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Relief for automakers as govt defers six airbags rule to Oct 2023

Nitin Gadkari cites 'global supply chain constraints' as reason for the shift in decision

Topics
Automakers | airbags | government of India

Dhruvaksh Saha & Deepak Patel  |  New Delhi 

Takata airbags
The decision comes despite the government’s prioritisation of passenger safety irrespective of vehicle cost or variants, said Union minister for road transport Nitin Gadkari.

The government on Thursday deferred until October 2023 the implementation of norms mandating six in all cars, giving the industry a one-year extension.

The ministry of road transport and highways (MoRTH), earlier this year, had made it mandatory for six to be installed in all passenger that can carry up to eight people. The rule was to kick in from October 1, 2022.

The latest decision comes despite the government’s prioritisation of passenger safety irrespective of vehicle cost or variants, said Union Road Transport Minister .

“Considering the global supply chain constraints being faced by the auto industry and its impact on the macroeconomic scenario, it has been decided to implement the proposal mandating a minimum of six in passenger (M-1 Category) w.e.f 01st October 2023,” he said.

Manish Singhania, president of Federation of Automobile Dealers Association (FADA) said it’s a sense of comfort for the industry which struggles with a supply crunch of semiconductors and chips.

By deferring implementation of the norm, the government has recognised genuine concerns of the automobile industry, Maruti Suzuki India Chairman R C Bhargava told PTI.

Bhargava had earlier said a slowdown in growth of the automobile sector due to overshooting costs caused by the rule could have an adverse impact on macroeconomic growth as the industry was one of the largest creators of employment.

Even with the extended deadline, there are concerns over the rule’s impact on costs, as India is a price-sensitive market. However, consumers have adapted to changes provided the benefits outweigh the additional costs, Singhania said.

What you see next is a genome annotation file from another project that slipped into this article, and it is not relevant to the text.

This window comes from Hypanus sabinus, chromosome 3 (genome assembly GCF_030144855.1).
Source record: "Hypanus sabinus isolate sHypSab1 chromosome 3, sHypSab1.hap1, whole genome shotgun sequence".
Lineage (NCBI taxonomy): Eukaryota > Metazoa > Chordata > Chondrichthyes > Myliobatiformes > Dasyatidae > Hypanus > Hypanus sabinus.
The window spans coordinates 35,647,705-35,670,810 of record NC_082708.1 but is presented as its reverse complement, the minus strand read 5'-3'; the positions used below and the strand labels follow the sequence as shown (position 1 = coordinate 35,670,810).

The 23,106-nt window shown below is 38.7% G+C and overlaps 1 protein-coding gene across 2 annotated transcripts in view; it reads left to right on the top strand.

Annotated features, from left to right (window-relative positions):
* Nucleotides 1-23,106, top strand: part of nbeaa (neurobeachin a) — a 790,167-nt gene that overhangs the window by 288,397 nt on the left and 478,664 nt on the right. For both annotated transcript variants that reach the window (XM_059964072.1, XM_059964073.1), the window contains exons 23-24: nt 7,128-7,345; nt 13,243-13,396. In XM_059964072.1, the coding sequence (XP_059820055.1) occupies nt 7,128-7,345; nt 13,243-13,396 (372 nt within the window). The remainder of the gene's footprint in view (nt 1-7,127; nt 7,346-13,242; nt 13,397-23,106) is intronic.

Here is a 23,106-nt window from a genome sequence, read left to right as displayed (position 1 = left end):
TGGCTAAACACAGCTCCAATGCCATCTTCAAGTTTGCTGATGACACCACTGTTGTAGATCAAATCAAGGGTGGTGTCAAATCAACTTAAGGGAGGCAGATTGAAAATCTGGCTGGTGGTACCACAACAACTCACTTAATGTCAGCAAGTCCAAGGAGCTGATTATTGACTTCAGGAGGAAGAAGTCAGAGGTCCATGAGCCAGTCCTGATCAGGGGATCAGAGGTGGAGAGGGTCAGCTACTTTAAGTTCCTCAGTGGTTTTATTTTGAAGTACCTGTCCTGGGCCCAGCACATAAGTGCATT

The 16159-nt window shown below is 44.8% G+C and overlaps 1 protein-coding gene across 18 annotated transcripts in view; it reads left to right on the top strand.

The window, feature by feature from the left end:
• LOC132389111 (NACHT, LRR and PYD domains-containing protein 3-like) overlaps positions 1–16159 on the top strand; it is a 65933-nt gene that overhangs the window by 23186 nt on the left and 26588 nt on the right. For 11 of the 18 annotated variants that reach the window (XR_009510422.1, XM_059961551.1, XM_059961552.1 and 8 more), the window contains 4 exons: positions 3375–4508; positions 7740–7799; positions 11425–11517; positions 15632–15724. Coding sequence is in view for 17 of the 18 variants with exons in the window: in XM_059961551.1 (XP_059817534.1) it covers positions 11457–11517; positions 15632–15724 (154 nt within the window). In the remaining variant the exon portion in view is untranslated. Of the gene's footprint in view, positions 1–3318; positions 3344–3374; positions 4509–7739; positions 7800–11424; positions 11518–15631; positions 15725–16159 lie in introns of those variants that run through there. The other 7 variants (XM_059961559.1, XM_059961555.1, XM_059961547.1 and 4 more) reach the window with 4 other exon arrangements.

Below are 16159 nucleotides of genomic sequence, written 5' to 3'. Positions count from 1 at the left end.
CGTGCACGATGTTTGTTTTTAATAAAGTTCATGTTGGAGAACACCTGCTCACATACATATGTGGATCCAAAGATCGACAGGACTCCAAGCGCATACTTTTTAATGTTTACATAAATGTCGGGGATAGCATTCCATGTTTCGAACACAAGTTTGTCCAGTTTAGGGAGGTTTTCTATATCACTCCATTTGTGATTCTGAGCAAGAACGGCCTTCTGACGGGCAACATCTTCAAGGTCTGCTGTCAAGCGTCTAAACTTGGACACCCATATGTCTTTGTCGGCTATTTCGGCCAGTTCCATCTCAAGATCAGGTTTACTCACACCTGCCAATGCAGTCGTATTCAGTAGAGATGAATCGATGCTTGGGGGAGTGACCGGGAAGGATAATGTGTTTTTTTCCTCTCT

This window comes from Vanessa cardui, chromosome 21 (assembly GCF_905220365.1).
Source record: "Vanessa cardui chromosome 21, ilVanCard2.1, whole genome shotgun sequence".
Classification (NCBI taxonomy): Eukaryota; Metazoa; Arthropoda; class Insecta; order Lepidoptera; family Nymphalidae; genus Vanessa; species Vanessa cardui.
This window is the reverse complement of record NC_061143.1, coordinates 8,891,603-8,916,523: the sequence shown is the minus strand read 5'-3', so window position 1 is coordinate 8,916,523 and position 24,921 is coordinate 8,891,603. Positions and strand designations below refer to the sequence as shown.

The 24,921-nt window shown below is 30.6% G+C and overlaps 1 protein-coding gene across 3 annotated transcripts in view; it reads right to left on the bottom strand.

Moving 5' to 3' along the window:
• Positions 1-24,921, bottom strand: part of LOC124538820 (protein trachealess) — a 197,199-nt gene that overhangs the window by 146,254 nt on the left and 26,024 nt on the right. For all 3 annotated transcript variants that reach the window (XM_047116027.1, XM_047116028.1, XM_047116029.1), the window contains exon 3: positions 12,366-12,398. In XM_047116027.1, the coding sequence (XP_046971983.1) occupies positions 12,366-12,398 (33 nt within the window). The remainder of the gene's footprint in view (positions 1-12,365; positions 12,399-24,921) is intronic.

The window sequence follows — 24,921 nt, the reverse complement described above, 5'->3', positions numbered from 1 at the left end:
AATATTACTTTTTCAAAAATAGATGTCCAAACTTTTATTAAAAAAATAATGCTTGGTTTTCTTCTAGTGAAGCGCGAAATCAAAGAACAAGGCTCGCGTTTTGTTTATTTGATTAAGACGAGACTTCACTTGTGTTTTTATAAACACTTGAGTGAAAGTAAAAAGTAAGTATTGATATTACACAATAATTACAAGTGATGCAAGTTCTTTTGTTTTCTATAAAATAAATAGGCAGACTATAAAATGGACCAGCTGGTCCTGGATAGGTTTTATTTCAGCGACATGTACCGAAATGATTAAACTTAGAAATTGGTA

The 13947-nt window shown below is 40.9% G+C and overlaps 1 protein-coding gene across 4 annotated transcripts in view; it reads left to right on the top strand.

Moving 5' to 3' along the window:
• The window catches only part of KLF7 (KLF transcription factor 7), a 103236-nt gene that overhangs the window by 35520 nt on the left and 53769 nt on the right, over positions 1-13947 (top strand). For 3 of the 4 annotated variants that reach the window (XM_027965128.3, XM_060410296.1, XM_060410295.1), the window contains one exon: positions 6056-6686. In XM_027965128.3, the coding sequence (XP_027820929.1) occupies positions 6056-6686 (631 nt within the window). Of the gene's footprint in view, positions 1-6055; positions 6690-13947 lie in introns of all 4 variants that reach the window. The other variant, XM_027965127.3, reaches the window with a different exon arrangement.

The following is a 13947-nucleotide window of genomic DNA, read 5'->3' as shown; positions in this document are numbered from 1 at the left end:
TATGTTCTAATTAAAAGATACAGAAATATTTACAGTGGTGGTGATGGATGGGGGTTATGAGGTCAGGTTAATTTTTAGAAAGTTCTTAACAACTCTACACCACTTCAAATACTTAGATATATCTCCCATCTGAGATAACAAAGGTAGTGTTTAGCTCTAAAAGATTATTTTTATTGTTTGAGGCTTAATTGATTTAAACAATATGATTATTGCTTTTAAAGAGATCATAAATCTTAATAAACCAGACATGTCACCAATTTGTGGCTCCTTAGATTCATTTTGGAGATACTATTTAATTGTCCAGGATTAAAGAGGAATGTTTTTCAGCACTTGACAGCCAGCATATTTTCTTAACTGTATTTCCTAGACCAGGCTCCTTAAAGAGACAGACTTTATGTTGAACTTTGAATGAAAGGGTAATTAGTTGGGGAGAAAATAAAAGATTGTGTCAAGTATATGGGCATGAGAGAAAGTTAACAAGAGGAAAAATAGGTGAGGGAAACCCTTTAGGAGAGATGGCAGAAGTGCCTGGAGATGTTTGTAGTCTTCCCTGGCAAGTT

“We consider this an initial setback, particularly in the entry level category, but over time, if customers comprehend and become aware of the benefits, they will embrace the change as they have in the past when it comes to accepting new technologies.”

Gadkari, until recently, had said the government would implement the regulation regardless of concerns raised by about the impact on the cost of manufacturing four-wheelers, claiming that manufacturers can no longer prioritise profits over safety.

“The same company, when it exports those cars, puts in six airbags but when they make them for the locals, they only put four. Are the lives of the poor not worthy of being saved?” said Gadkari at an event recently.

The six- rule is one of the many regulatory changes introduced by the government to reduce road accident fatalities. MoRTH introduced the Bharat New Car Assessment Programme (BNCAP) earlier this year to assign independent crash test ratings to Indian . Moreover, after the death of former Tata Sons chairman Cyrus Mistry, the ministry also notified a change in automobile standards to mandate the installation of a rear-seatbelt alarm in all cars.


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First Published: Thu, September 29 2022. 15:28 IST